In the theory of toxic triangle, Padilla, Hogan, and Kaiser's research describes six causes for followers to obey the will of destructive leaders, unmet basic needs, negative core self-evaluations, low maturity, ambition, congruent values and beliefs and unsocialized values (Padilla, et al., 2007, p.183).

Unmet basic needs

These staff benefited from the execution of orders from the management differently. The lowest level of the hierarchy, such as factory workers, might have unmet basic needs. Unmet basic needs was the first cause Padilla came up for susceptible followers. It has been proved that poor people living in fear and with unmet needs are easier to control (Padilla, et al., 2007, p.183). As China had large amount of labor force, factory workers earned the lowest salary and always tried to work overtime for more income. In the case of adding melamine substance to dairy products, the unmet basic need for factory workers was not enough household income.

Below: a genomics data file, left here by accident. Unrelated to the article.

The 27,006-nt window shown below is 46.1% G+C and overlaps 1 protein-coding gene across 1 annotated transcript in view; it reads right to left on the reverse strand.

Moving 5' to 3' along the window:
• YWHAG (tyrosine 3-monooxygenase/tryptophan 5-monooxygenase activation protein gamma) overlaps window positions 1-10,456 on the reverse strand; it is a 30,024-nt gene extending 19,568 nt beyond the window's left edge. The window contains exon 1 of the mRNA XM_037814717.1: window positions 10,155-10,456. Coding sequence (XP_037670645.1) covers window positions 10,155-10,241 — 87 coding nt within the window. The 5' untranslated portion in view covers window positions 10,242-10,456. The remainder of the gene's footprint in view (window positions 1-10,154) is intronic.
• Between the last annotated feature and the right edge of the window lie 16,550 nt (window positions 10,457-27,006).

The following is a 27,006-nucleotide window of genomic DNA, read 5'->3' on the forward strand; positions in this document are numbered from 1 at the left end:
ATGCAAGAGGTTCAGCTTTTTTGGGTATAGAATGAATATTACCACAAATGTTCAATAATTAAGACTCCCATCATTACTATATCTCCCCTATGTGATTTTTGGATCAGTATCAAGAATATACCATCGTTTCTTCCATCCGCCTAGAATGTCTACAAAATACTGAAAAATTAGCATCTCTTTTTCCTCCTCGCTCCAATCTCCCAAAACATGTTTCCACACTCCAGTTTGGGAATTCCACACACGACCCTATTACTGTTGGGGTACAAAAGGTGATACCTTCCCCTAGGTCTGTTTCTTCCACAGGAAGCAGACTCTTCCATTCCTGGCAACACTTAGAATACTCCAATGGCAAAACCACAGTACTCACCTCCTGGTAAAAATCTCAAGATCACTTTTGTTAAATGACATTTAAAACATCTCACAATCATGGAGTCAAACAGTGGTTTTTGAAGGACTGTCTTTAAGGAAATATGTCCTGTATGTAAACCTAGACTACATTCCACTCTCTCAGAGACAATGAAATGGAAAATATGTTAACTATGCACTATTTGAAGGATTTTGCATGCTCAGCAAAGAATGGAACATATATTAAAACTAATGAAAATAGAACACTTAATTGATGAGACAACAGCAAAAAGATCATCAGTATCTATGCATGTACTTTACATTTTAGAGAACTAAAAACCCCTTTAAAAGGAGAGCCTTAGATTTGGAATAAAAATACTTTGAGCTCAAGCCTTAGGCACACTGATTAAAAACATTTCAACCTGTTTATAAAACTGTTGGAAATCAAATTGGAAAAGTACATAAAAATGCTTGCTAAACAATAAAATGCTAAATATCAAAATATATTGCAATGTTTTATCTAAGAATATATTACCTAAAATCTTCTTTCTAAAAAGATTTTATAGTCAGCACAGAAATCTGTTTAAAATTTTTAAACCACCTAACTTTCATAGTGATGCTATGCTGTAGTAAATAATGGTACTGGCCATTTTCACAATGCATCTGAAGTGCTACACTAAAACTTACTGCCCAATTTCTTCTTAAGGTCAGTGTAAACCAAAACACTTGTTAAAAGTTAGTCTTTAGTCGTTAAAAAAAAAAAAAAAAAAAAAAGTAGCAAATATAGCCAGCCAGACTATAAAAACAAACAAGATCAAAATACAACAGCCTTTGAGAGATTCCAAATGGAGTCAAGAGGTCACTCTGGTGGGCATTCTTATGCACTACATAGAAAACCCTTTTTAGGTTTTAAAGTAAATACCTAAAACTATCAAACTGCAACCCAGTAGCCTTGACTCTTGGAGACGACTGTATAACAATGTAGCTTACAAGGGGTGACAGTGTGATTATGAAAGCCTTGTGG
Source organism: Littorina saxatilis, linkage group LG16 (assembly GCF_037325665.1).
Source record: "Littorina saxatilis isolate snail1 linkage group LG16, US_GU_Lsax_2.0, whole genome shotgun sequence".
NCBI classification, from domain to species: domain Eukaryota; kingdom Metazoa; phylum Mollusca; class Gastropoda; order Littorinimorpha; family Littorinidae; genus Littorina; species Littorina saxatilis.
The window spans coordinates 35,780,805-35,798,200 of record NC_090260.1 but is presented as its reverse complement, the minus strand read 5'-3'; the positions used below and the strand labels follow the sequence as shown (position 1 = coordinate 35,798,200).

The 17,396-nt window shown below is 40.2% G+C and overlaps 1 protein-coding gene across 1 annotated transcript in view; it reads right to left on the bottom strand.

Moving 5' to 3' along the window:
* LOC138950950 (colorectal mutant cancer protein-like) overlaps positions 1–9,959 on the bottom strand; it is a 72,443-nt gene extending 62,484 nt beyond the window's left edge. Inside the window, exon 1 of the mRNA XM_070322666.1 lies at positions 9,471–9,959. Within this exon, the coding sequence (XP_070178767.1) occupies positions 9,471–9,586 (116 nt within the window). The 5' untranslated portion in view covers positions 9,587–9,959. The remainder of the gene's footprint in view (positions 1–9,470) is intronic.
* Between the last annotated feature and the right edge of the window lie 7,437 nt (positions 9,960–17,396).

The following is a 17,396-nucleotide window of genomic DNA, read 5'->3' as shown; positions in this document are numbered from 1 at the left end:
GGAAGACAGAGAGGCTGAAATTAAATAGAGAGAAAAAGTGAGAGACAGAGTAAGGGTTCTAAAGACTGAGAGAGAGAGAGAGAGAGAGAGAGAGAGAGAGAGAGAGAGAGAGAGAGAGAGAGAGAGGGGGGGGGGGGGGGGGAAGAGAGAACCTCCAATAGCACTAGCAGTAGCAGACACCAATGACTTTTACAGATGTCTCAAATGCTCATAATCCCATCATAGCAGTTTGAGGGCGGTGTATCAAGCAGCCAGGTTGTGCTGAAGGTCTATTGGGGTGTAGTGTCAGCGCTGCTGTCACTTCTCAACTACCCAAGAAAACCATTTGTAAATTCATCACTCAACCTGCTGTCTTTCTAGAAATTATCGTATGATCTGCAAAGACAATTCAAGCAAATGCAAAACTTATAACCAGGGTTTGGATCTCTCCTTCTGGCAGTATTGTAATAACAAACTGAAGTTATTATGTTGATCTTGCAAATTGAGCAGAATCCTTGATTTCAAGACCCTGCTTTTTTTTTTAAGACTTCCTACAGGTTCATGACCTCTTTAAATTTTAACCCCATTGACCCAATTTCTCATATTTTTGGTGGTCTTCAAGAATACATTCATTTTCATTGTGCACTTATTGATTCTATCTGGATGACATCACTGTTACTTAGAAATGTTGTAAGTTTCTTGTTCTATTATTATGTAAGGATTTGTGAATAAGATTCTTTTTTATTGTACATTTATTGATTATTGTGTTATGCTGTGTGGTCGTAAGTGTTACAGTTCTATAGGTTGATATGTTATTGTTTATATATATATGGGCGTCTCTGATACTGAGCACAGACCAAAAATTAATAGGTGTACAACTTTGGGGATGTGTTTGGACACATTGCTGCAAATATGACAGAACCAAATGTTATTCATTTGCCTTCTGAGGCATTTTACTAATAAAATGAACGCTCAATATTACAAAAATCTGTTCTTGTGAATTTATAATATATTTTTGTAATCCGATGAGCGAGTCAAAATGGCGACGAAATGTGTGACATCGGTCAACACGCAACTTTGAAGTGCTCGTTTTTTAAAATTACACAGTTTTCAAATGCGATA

Negative core self-evaluations

Other types of people followed the destructive leaders of Sanlu Group. According to Padilla, self-esteem, locus of control and self-efficacy form core self-evaluations (Padilla, et al., 2007, p.183). Self-esteem decides whether a person appreciates the value as a human being. Self-efficacy shows how well a person thinks he or she can perform at work. External or internal locus of control means whether a person believes the external factor or the person has control of his or her life. According to Padilla, low self-esteem, low self-efficacy and external locus of control contribute to negative core self-evaluation, thus leading to becoming followers of destructive leaders (Padilla, et al., 2007, p.183). We could not deny the existence of the group with negative core self-evaluation. And we could suppose the followers of Sanlu group had negative core self-evaluation since they would benefit themselves by damaging other humans and the society.